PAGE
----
Sunday, August 06, 2017

When did ordinary become 'artisan'?

Old kettles crop

I often feel like I grew up at a kind of social tipping point, overlapping two almost unbridgeable eras. It is easy to see that in terms of the ‘digital revolution’. About half way into my Art College years in Belfast, from 1990–1994, the new-fangled Apple Macintosh computer arrived. There was a room with about 20 ‘Classics’ in it, and - shock horror - an LCII with a colour screen. It was, suddenly, mind-bogglingly advanced. I had started my degree course learning the time-honoured disciplines of rub-down Letraset sheets, life-drawing classes and actual darkroom photography -  and finished it with full colour printouts, scanners, Photoshop image manipulation and the warped typography of Letrastudio software. What we gained in convenience was lost in craft. And those old crafts today cost a lot more to buy. (but of course, new skills come along)

Now if you want a photo of a warm sunset, take any old photo and just add a filter effect to it. Hey presto, instant warmth. Not warm enough? Easy, just alter the colour balances. Back in the day, that would have needed you to understand light, seasons, sunrise times, weather, and try to work with nature to capture its phenomena - at just the right millisecond-accurate moment of shutter opening and the workings of a mechanical camera and the varieties of physical film you could choose. 

Something similar has happened with food. I grew up on a wee farm with food merely as fuel or flavour, not as ‘expression’. Food has now taken on a social significance and aesthetic that I suspect would have been unimaginable not that long ago.

They say that in Ulster even city dwellers are only one or two generations away from the land. Our parents and grandparents would be astonished to find people today paying high prices for food which was once self-produced almost every day. Spuds from the garden, bread from the oven, eggs from the hens, bacon or beef or fish bartered with the neighbours, berries from the plants or hedges, coffee and tea from the corner shop as a swap for something you’d made or grown. Herring stored in big salted clay crocks all winter long. Salted ling hung in the stone shed at the foot of the garden. A pig you’d reared yourself, which had been killed and scalded in boiling water and then hung in that same stone shed.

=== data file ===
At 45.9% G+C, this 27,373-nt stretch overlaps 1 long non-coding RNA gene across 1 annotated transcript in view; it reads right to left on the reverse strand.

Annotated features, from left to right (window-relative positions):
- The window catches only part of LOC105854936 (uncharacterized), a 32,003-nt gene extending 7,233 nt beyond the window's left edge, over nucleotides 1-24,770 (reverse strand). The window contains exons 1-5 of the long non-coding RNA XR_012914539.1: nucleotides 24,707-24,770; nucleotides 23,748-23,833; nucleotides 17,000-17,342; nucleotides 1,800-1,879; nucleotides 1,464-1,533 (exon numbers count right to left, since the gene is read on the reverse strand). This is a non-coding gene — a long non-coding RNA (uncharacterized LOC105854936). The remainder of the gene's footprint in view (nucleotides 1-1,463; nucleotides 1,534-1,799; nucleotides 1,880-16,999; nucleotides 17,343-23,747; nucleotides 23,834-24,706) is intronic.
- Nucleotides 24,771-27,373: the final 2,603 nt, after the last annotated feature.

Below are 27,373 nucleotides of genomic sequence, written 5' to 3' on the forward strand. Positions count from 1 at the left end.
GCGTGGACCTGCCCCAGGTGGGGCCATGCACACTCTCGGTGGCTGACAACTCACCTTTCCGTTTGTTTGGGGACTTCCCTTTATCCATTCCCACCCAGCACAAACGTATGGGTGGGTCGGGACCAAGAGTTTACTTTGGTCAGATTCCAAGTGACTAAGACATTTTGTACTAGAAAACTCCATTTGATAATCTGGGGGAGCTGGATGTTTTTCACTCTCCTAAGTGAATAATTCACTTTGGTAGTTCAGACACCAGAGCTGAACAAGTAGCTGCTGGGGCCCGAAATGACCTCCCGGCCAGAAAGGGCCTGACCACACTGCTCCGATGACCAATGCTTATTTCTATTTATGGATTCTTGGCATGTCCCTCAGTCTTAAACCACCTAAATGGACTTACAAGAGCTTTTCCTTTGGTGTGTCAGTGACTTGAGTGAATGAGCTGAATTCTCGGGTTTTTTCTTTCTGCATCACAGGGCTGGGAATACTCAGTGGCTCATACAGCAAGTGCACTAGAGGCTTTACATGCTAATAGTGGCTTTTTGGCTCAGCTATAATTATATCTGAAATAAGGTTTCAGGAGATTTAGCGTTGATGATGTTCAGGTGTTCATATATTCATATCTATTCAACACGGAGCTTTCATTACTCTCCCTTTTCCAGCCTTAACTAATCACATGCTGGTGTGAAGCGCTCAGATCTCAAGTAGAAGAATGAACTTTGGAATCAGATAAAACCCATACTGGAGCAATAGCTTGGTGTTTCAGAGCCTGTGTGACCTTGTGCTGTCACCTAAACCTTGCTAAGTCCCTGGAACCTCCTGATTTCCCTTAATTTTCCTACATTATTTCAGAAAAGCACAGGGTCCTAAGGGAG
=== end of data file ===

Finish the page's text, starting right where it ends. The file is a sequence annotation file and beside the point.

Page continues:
The population move from working the land to ‘professional’ jobs in towns, and then mass-production and importation of food during the second half of the 20th century has once again, gained in convenience but lost in craft. And those food crafts now cost a lot more to buy - at modern-day Farmers’ Markets, which had been ordinary weekly events in every small town for centuries, up until say the 1960s. I go sea-angling for leisure, my grandfather’s generation did it for survival.

These changes have also brought with them an affluent snobbery. I like sourdough bread because it’s tough and chewy and tastes ‘real’, like the bread my mother and aunts used to make - and not like fluffy mass-produced ‘big brand’ rectangular pan loaves. However, a sourdough loaf in a bakery can cost 3 - 5 times more than a pan loaf. I remember when a ‘baguette’ was simply just a ‘crusty loaf’. I remember my mother making massive trays of jam & sponge which she’d knock out in 10 minutes and then cut up into squares. Now something similar to one of those squares might cost you £2.50 each in a coffee shop.

My granny Thompson flat refused to use tea bags. She was a strictly loose-leaf tea woman, served in her wee working kitchen and stewed all day in an enamel pot on the Doric stove. Today, some loose-leaf teas are luxuries, and sometimes expensive ones. Check this out - a new ‘Scots Breakfast’ tea in a chic new Glasgow tea bar. Or this one in Birmingham from Laura Ashley

The vocabulary that has grown up around these expensive choices is also socially exclusive. Here’s a really interesting article on a similar theme, by David Brooks in the New York Times. If you talk to people in the health service, they will cite lifestyle as one reason it is hard to get senior medics to move out of greater Belfast. And in some cases the same has been observed for ministers - a phenomenon the Church of England has experienced too.

Traditional food has a nostalgia for me, it takes me back 40 years to how life once was for everybody. But then it was ordinary, not artisan. It was completely democratic, of the people, and not elitist. I object to the chic guff that often surrounds it now. Today, to find what was once ordinary you need to either:
a) find people who haven’t lost those skills and traditions, or
b) be willing to pay relatively high prices to buy the closest modern equivalent.

Or else,
c) learn those things for yourself, and pass them on.